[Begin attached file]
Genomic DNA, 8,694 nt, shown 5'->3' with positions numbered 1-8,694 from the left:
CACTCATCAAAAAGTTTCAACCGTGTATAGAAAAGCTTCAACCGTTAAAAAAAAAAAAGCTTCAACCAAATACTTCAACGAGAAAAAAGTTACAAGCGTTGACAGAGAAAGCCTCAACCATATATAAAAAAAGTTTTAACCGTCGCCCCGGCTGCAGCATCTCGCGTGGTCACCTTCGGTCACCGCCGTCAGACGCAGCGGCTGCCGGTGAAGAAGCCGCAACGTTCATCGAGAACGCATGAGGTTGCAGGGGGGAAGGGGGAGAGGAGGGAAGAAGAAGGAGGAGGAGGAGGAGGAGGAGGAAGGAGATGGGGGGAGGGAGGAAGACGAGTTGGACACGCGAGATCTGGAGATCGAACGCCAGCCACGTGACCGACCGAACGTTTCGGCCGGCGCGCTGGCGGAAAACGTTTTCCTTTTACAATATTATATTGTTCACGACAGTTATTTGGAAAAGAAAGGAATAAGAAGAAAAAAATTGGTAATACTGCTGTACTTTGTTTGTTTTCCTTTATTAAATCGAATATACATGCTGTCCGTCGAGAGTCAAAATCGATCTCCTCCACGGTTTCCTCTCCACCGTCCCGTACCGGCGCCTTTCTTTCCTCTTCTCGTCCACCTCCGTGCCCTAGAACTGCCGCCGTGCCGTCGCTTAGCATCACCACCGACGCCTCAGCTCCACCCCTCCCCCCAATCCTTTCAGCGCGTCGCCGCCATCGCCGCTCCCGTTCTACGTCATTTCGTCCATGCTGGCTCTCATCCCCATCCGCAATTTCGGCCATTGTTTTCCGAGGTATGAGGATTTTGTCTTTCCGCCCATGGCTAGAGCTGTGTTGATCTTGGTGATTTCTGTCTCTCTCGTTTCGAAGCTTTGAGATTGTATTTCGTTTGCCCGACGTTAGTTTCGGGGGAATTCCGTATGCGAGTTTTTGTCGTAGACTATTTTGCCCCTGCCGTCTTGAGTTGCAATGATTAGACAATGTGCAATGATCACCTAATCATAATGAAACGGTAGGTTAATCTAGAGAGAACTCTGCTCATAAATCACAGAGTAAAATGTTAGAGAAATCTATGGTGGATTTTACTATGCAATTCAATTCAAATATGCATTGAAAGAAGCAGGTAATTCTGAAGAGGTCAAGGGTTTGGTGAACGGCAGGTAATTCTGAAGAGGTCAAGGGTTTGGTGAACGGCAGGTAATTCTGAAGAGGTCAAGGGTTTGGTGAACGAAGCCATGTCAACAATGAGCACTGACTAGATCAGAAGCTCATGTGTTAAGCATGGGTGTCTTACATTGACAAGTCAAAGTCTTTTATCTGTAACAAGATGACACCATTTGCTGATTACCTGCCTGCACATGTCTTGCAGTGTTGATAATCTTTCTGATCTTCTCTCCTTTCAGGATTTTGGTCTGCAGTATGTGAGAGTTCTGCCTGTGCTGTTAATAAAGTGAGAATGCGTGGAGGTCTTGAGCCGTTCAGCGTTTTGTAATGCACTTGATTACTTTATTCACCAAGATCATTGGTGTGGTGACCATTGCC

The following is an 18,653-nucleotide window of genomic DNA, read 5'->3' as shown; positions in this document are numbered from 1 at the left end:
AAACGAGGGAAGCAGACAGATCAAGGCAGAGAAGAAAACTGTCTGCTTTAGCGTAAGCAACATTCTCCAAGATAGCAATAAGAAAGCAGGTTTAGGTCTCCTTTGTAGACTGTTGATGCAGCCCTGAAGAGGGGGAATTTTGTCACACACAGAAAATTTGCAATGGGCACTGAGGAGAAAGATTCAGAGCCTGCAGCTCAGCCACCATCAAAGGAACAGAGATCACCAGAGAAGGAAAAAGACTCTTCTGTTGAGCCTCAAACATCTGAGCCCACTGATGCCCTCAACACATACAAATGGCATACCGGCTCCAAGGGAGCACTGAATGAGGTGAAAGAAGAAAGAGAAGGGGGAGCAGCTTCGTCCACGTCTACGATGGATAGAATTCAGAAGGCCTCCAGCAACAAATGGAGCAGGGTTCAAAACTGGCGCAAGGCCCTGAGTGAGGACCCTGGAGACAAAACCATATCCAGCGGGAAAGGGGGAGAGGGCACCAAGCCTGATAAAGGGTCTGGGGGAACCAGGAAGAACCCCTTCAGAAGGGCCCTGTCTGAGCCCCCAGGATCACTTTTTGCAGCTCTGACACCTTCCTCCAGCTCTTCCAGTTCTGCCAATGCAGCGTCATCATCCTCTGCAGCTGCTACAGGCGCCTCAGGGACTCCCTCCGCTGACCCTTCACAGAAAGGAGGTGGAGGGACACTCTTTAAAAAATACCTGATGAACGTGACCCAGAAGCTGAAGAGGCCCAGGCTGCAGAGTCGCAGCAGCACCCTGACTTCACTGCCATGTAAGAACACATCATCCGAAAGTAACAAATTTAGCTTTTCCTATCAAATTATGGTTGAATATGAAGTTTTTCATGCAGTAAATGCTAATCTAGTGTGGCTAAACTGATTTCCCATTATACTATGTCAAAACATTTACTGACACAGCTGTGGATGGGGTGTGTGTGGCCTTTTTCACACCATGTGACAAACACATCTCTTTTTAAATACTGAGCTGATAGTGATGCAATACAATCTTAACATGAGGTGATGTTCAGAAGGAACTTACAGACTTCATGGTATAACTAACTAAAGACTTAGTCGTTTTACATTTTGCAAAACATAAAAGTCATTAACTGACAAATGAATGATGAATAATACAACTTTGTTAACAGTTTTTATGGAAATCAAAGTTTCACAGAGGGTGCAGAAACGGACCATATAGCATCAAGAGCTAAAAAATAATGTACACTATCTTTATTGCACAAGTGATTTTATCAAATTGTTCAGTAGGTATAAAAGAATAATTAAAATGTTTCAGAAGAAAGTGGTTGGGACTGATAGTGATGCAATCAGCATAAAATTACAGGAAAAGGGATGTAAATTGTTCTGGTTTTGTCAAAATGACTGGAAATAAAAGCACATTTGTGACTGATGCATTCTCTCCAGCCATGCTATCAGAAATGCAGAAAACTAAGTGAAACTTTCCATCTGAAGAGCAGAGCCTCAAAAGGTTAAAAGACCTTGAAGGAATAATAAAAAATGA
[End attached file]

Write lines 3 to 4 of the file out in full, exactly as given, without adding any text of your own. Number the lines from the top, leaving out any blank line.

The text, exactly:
The following is an 18,653-nucleotide window of genomic DNA, read 5'->3' as shown; positions in this document are numbered from 1 at the left end:
AAACGAGGGAAGCAGACAGATCAAGGCAGAGAAGAAAACTGTCTGCTTTAGCGTAAGCAACATTCTCCAAGATAGCAATAAGAAAGCAGGTTTAGGTCTCCTTTGTAGACTGTTGATGCAGCCCTGAAGAGGGGGAATTTTGTCACACACAGAAAATTTGCAATGGGCACTGAGGAGAAAGATTCAGAGCCTGCAGCTCAGCCACCATCAAAGGAACAGAGATCACCAGAGAAGGAAAAAGACTCTTCTGTTGAGCCTCAAACATCTGAGCCCACTGATGCCCTCAACACATACAAATGGCATACCGGCTCCAAGGGAGCACTGAATGAGGTGAAAGAAGAAAGAGAAGGGGGAGCAGCTTCGTCCACGTCTACGATGGATAGAATTCAGAAGGCCTCCAGCAACAAATGGAGCAGGGTTCAAAACTGGCGCAAGGCCCTGAGTGAGGACCCTGGAGACAAAACCATATCCAGCGGGAAAGGGGGAGAGGGCACCAAGCCTGATAAAGGGTCTGGGGGAACCAGGAAGAACCCCTTCAGAAGGGCCCTGTCTGAGCCCCCAGGATCACTTTTTGCAGCTCTGACACCTTCCTCCAGCTCTTCCAGTTCTGCCAATGCAGCGTCATCATCCTCTGCAGCTGCTACAGGCGCCTCAGGGACTCCCTCCGCTGACCCTTCACAGAAAGGAGGTGGAGGGACACTCTTTAAAAAATACCTGATGAACGTGACCCAGAAGCTGAAGAGGCCCAGGCTGCAGAGTCGCAGCAGCACCCTGACTTCACTGCCATGTAAGAACACATCATCCGAAAGTAACAAATTTAGCTTTTCCTATCAAATTATGGTTGAATATGAAGTTTTTCATGCAGTAAATGCTAATCTAGTGTGGCTAAACTGATTTCCCATTATACTATGTCAAAACATTTACTGACACAGCTGTGGATGGGGTGTGTGTGGCCTTTTTCACACCATGTGACAAACACATCTCTTTTTAAATACTGAGCTGATAGTGATGCAATACAATCTTAACATGAGGTGATGTTCAGAAGGAACTTACAGACTTCATGGTATAACTAACTAAAGACTTAGTCGTTTTACATTTTGCAAAACATAAAAGTCATTAACTGACAAATGAATGATGAATAATACAACTTTGTTAACAGTTTTTATGGAAATCAAAGTTTCACAGAGGGTGCAGAAACGGACCATATAGCATCAAGAGCTAAAAAATAATGTACACTATCTTTATTGCACAAGTGATTTTATCAAATTGTTCAGTAGGTATAAAAGAATAATTAAAATGTTTCAGAAGAAAGTGGTTGGGACTGATAGTGATGCAATCAGCATAAAATTACAGGAAAAGGGATGTAAATTGTTCTGGTTTTGTCAAAATGACTGGAAATAAAAGCACATTTGTGACTGATGCATTCTCTCCAGCCATGCTATCAGAAATGCAGAAAACTAAGTGAAACTTTCCATCTGAAGAGCAGAGCCTCAAAAGGTTAAAAGACCTTGAAGGAATAATAAAAAATGA